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Gigolo

Posted By Julia Zucker On May 7, 2015 @ 10:02 pm In general,Musical,Rituals, festivals, holidays | Comments Disabled

*Note: Taylor is a member of the student organization USC Troy Camp, a group that mentors/tutors students in the South Central L.A. area and raises funds during the year to send 200 elementary schoolchildren from South L.A. to a week-long summer camp in Idyllwild, CA. This week-long camp is completely run by the counselors, and through the year many legends and traditions have developed that are upheld/told each year at camp, carried on by newer counselors as older ones graduate. Because I am also a member of Troy Camp, she didn’t provide any context for this, so I figured I’d do so to minimize confusion. This is a description of one of our many camp songs – this one’s called “Gigolo.”

The informant learned Gigolo when she first joined Troy Camp as a freshman. Older members either teach it to new members directly or just kind of throw them into it because it’s a call-and-response song. Generally, one person will call to another and that person will eventually show the group “how they gigolo,” and the rest of the group will chant. At the end of the song (which can happen after two people or 20 people do their individual gigolos), the person who just gigolo’d will call out all of Troy Camp instead of an individual, and then there is a longer chant that the whole group sings, with accompanying hand motions. The informant and I walked through the song together.

INFORMANT: Hey Jules!

COLLECTOR (myself): Hey what?

INFORMANT: Are you ready?

COLLECTOR: For what?

INFORMANT: To gig (pronounced jig)!

COLLECTOR: Gig what?

INFORMANT: -alo!

COLLECTOR: Ohhhhhhhhhh. My hands are high [raises hands], my feet are low [point to feet] and this is how I gigolo [do a little dance]!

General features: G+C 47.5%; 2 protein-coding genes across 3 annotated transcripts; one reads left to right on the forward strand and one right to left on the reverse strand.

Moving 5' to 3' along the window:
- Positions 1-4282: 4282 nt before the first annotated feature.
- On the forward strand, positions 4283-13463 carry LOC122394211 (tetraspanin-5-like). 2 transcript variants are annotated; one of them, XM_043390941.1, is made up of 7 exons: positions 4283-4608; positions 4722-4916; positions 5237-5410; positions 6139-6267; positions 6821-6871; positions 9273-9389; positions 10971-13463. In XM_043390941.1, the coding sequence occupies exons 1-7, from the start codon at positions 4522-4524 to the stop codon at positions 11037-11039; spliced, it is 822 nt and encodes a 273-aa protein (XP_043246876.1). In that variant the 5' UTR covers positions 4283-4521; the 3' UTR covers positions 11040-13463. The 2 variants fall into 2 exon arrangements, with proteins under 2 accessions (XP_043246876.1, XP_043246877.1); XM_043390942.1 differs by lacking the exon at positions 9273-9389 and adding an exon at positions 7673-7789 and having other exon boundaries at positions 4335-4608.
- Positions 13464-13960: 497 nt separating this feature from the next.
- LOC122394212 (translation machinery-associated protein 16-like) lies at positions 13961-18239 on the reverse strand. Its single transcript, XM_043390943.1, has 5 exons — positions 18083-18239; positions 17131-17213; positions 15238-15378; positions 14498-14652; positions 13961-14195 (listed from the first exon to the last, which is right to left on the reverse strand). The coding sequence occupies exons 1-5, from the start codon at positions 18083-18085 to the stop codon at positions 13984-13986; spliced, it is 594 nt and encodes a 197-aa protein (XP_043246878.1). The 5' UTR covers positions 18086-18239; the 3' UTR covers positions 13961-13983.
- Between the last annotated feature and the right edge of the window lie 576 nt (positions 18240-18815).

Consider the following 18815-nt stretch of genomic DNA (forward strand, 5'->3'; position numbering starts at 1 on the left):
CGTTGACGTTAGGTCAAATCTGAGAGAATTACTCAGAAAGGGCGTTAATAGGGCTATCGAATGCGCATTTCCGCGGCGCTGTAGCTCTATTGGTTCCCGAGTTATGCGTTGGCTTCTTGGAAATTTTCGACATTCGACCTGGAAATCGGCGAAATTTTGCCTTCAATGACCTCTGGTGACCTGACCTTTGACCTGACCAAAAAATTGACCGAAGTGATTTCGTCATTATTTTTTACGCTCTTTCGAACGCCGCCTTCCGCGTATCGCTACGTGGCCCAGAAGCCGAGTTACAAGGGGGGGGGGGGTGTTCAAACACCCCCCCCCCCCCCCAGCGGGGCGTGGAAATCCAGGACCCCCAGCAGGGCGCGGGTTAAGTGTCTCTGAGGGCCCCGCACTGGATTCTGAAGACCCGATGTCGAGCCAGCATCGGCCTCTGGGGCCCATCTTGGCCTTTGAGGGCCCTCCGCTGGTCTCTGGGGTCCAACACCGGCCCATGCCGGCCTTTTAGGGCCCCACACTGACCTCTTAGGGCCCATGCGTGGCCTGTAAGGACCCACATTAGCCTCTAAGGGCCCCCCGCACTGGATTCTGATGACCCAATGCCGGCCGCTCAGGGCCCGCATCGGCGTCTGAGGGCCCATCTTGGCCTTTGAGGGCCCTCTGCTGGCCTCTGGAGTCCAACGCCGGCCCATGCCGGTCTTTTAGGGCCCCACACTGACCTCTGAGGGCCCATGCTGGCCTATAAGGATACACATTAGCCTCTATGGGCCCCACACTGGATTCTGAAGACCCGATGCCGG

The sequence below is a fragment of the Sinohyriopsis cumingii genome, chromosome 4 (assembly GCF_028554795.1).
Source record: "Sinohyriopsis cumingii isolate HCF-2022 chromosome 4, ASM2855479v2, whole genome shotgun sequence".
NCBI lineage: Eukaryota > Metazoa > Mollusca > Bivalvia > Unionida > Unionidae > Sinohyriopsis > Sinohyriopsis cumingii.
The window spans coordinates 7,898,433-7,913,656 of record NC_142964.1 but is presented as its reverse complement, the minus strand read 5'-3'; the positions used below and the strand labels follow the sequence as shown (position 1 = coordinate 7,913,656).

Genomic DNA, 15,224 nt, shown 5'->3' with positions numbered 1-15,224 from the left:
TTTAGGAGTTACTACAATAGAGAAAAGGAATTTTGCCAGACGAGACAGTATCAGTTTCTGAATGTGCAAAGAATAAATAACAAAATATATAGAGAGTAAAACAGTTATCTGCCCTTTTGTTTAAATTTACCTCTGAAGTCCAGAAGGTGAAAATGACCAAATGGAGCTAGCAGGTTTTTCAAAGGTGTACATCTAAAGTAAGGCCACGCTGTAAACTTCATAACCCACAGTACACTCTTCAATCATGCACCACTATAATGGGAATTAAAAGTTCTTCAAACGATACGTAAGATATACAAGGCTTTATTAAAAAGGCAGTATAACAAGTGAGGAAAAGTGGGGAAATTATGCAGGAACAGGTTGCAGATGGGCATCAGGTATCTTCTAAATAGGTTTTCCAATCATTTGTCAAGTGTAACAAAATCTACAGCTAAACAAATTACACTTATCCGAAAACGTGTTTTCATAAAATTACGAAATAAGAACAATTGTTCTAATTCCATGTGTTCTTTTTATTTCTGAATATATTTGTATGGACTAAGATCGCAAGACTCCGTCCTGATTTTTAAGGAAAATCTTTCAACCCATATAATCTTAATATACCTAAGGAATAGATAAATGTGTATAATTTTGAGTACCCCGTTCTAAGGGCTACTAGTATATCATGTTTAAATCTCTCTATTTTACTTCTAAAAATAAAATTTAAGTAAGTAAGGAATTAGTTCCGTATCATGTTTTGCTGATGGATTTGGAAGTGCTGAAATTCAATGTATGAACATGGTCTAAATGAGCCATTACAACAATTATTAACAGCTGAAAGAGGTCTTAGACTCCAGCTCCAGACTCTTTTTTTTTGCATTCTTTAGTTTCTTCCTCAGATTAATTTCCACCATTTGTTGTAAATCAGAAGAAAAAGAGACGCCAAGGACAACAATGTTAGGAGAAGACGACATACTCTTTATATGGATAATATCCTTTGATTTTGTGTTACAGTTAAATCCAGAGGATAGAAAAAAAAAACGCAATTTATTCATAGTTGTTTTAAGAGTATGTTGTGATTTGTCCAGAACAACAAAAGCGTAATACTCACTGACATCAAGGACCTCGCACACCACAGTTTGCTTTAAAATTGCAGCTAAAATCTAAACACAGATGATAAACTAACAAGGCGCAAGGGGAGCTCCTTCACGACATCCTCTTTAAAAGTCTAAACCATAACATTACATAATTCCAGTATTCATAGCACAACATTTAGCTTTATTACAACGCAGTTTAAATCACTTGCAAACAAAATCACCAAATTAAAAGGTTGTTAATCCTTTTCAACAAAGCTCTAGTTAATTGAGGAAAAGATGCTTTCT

WHOLE GROUP: Her hands are high [raise hands], her feet are low [point to feet] and this is how I gigolo [mimic dance]. Gig… alo, gig- gig, alo- what what? Gig… alo, gig- gig alo!

Then the person who just did the dance calls out someone else, and the song repeats. Eventually…

INFORMANT: Hey Troy Camp!

WHOLE GROUP: Hey what?

INFORMANT: Are you ready?

WHOLE GROUP: For what?

INFORMANT: To gig!

WHOLE GROUP: Gig what?

INFORMANT: -alo!

WHOLE GROUP: Ohhhh! Bang, bang, choo choo train / wind me up and I’ll do my thing / No Reese’s Pieces, no buttercups / You mess with me I’ll mess you up / My back aches, my belt’s too tight / My hips shake from the left to the right / Left, right, left right left right / I turn around, I touch the ground / I get back up, I break it down / My hands are high my feet are low and this is how I gigolo! [group dances]

 

Thoughts: Summer camps are known for having different variations of the same songs, and I can personally attest to that in this case. I went to a different summer camp as a kid, and we also sang gigolo, with a couple small alterations (alo alo instead of alo what what, hands are low instead of feet are low). We also didn’t have the group chant bang bang choo choo train part, though something along those lines did comprise a whole separate camp song we sang! “Bang Bang Choo Choo Train” is also used in cheer camps or by cheerleaders as a cheer.

Camp songs are the perfect example of variants – each camp has a very distinct, concentrated culture, and while the general attributes of the song remain the same, little pieces are different and/or specific to the particular camp at which they’re being sung, just like stories or riddles from different countries have the same general framework but vary in their details. These songs have to have started somewhere, so it makes one wonder how they spread from camp to camp, and where exactly they originated.

Gigolo in particular is a great camp song because it allows the group to learn different group members’ names, and lets everyone interact both between individuals and as a greater group/community.

 


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